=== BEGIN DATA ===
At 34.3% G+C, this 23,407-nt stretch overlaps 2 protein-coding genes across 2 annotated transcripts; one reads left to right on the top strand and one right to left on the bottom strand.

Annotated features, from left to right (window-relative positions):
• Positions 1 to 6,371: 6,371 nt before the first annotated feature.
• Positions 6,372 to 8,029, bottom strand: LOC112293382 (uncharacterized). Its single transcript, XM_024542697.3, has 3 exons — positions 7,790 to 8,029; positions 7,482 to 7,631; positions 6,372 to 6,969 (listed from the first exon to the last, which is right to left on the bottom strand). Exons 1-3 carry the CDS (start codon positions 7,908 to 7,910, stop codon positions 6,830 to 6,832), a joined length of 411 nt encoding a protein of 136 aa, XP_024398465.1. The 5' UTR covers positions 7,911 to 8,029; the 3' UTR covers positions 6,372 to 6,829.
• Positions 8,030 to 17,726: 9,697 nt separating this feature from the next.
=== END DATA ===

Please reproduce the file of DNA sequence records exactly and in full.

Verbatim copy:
At 34.3% G+C, this 23,407-nt stretch overlaps 2 protein-coding genes across 2 annotated transcripts; one reads left to right on the top strand and one right to left on the bottom strand.

Annotated features, from left to right (window-relative positions):
• Positions 1 to 6,371: 6,371 nt before the first annotated feature.
• Positions 6,372 to 8,029, bottom strand: LOC112293382 (uncharacterized). Its single transcript, XM_024542697.3, has 3 exons — positions 7,790 to 8,029; positions 7,482 to 7,631; positions 6,372 to 6,969 (listed from the first exon to the last, which is right to left on the bottom strand). Exons 1-3 carry the CDS (start codon positions 7,908 to 7,910, stop codon positions 6,830 to 6,832), a joined length of 411 nt encoding a protein of 136 aa, XP_024398465.1. The 5' UTR covers positions 7,911 to 8,029; the 3' UTR covers positions 6,372 to 6,829.
• Positions 8,030 to 17,726: 9,697 nt separating this feature from the next.